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Palestinians, Muslims worldwide hold 'Day of Rage' over Jerusalem
Thousands of Palestinians protested in a "day of rage" on Friday in the occupied West Bank, Gaza and in East Jerusalem against U.S. President Donald Trump's recognition of the ancient city as Israel's capital.
Across the Arab and Muslim worlds, thousands of demonstrators took to the streets on Friday, the Muslim holy day, expressing solidarity with the Palestinians and outrage at the U.S. move.
As Friday prayers ended at the Al Aqsa mosque in Jerusalem, worshippers made their way toward the walled Old City gates, chanting "Jerusalem is ours, Jerusalem is our capital," and "We don't need empty words, we need stones and Kalashnikovs". Some scuffles broke out between protesters and police.
Trump's decision to reverse decades of U.S. policy and recognize Jerusalem has been met by days of protests, although violence so far has largely been contained.
By midday Friday there had been no reports of deaths in two days of demonstrations in the Palestinian territories. Thirty-one Palestinians were wounded on Thursday.
Clashes began in some spots of the West Bank after Friday prayers, though the unrest appeared less intense than the previous day. In Hebron and Bethlehem dozens of Palestinians threw stones at Israeli soldiers who fired back with tear gas.
In Gaza, calls for worshippers to protest sounded over mosque loudspeakers and dozens of youths burnt tires on the main streets of the enclave, controlled by the Islamist Hamas group, and hundreds rallied toward the border with Israel.
Hamas has called for a new Palestinian uprising like the "intifadas" of 1987-1993 and 2000-2005 that together saw thousands of Palestinians and more than 1,000 Israelis killed.
"Whoever moves his embassy to occupied Jerusalem will become an enemy of the Palestinians and a target of Palestinian factions," said Hamas leader Fathy Hammad as protesters in Gaza burnt posters of Trump. "We declare an intifada until the liberation of Jerusalem and all of Palestine."
Trump's announcement on Wednesday has infuriated the Arab world and upset Western allies. The status of Jerusalem has been one of the biggest obstacles to a peace agreement between Israel and the Palestinians for generations.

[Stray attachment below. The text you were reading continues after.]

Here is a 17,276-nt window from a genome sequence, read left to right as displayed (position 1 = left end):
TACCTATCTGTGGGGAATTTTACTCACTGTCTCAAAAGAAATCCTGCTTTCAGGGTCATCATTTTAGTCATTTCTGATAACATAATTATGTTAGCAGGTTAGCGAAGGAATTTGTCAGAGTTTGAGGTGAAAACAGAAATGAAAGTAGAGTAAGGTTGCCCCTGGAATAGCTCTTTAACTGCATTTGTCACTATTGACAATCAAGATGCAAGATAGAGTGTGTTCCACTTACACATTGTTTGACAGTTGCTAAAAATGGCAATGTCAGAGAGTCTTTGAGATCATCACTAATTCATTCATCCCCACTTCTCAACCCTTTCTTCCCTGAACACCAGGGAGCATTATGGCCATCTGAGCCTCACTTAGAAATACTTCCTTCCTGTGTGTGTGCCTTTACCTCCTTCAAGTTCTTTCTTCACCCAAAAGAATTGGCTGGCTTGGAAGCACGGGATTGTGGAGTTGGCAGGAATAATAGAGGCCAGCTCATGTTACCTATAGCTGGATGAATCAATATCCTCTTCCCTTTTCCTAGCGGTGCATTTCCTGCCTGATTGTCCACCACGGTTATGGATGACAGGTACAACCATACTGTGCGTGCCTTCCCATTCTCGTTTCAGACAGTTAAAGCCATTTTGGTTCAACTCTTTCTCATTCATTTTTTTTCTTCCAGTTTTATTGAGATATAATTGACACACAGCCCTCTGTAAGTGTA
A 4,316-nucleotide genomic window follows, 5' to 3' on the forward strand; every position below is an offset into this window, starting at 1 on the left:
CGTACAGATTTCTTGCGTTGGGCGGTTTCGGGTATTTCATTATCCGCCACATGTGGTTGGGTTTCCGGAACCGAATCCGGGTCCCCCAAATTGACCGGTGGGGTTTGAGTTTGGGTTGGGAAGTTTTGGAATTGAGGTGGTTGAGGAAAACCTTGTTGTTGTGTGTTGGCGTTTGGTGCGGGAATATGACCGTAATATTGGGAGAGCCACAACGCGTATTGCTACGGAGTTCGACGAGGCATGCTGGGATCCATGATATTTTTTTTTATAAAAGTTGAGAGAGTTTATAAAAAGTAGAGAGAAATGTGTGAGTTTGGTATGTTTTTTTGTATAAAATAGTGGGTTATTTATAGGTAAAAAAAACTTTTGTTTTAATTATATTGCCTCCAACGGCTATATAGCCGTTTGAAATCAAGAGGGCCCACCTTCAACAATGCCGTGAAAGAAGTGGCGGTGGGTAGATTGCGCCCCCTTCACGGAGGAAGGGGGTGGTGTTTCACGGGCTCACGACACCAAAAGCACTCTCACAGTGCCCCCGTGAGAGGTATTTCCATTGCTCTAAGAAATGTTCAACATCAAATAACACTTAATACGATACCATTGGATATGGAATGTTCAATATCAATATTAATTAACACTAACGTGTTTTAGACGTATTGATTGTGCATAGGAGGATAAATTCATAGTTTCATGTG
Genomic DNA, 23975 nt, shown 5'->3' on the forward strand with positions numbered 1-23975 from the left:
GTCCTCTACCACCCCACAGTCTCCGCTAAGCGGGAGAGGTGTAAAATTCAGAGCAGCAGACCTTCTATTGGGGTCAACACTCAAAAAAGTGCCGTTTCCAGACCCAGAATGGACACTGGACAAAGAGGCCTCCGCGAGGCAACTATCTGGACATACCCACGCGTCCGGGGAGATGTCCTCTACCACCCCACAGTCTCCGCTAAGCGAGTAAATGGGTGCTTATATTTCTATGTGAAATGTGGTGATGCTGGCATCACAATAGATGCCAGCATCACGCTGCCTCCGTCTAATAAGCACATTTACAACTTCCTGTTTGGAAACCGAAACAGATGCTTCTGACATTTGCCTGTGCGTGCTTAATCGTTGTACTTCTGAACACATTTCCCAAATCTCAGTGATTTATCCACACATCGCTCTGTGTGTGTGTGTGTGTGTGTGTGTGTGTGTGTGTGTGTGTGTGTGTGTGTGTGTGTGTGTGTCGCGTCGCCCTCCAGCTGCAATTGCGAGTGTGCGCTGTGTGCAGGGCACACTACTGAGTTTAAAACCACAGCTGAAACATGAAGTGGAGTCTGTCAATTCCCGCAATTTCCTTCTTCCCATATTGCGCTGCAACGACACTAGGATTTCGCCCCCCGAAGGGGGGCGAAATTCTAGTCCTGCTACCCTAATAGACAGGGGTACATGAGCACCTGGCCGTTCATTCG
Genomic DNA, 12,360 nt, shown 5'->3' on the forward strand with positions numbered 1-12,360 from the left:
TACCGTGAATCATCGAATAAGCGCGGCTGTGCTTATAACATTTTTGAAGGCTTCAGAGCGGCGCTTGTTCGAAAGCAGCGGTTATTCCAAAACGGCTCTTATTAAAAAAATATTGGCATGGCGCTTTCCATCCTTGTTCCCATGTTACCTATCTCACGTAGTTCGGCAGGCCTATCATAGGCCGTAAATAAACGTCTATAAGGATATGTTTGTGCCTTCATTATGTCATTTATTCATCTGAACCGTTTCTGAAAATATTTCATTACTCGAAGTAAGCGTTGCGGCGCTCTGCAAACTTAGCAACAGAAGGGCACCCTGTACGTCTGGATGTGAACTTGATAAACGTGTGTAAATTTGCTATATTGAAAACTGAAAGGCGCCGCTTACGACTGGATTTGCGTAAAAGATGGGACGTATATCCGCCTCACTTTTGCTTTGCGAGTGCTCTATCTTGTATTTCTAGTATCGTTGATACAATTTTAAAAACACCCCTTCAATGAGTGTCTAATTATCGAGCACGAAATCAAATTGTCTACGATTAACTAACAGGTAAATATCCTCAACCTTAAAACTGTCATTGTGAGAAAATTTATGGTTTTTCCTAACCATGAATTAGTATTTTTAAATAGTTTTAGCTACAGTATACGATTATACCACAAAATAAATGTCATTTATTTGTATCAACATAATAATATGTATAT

Israel considers all of Jerusalem to be its capital. Palestinians want the eastern part of the city as the capital of a future independent state of their own. Most countries consider East Jerusalem, which Israel captured in a 1967 war and annexed, to be occupied territory, including the Old City, home to sites considered holy to Muslims, Jews and Christians alike.
For decades, Washington, like most of the rest of the international community, held back from recognizing Jerusalem as Israel's capital, arguing that its status should be determined as part of the Palestinian-Israeli peace process. No other country has its embassy there.
The Trump administration argues that the peace process has become moribund, and outdated policies need to be jettisoned for the sides in the conflict to make progress.
In Ramallah, the seat of Palestinian President Mahmoud Abbas's Palestinian Authority, the leader's religious affairs adviser said Trump's stance was an affront to Islam and Christianity alike.
"America has chosen to elect a President that has put it in enmity with all Muslims and Christians," said the advisor, Mahmoud al-Habbash.
Israeli police increased their presence in Jerusalem but set no extra restrictions on access for worshippers at Al-Aqsa Mosque, saying they had no indication of unrest there, a sign they anticipated confrontation to be limited. Police regularly impose age restrictions at the site, known to Muslims as the Noble Sanctuary and to Jews as the Temple Mount, when they anticipate major unrest.
[Source: By Ali Wawafta, Reuters, Jerusalem, 08Dec17]
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